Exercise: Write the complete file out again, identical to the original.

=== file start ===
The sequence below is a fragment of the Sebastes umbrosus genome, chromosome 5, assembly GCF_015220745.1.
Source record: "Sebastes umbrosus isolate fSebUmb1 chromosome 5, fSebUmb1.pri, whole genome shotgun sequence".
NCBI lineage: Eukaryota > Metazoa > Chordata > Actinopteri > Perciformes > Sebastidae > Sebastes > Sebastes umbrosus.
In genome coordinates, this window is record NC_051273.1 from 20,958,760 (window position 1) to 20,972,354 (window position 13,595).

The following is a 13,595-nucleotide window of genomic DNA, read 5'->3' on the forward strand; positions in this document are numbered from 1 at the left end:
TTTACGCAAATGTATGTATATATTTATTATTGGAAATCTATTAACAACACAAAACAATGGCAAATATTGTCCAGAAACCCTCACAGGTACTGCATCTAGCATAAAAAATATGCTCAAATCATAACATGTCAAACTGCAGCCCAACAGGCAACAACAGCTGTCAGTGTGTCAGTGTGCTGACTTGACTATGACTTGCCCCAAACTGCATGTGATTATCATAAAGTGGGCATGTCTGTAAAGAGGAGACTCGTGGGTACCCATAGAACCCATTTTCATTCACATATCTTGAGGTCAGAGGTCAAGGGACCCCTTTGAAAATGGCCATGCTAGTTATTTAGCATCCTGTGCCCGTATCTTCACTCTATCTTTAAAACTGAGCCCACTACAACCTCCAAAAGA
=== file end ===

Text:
The sequence below is a fragment of the Sebastes umbrosus genome, chromosome 5, assembly GCF_015220745.1.
Source record: "Sebastes umbrosus isolate fSebUmb1 chromosome 5, fSebUmb1.pri, whole genome shotgun sequence".
NCBI lineage: Eukaryota > Metazoa > Chordata > Actinopteri > Perciformes > Sebastidae > Sebastes > Sebastes umbrosus.
In genome coordinates, this window is record NC_051273.1 from 20,958,760 (window position 1) to 20,972,354 (window position 13,595).

The following is a 13,595-nucleotide window of genomic DNA, read 5'->3' on the forward strand; positions in this document are numbered from 1 at the left end:
TTTACGCAAATGTATGTATATATTTATTATTGGAAATCTATTAACAACACAAAACAATGGCAAATATTGTCCAGAAACCCTCACAGGTACTGCATCTAGCATAAAAAATATGCTCAAATCATAACATGTCAAACTGCAGCCCAACAGGCAACAACAGCTGTCAGTGTGTCAGTGTGCTGACTTGACTATGACTTGCCCCAAACTGCATGTGATTATCATAAAGTGGGCATGTCTGTAAAGAGGAGACTCGTGGGTACCCATAGAACCCATTTTCATTCACATATCTTGAGGTCAGAGGTCAAGGGACCCCTTTGAAAATGGCCATGCTAGTTATTTAGCATCCTGTGCCCGTATCTTCACTCTATCTTTAAAACTGAGCCCACTACAACCTCCAAAAGA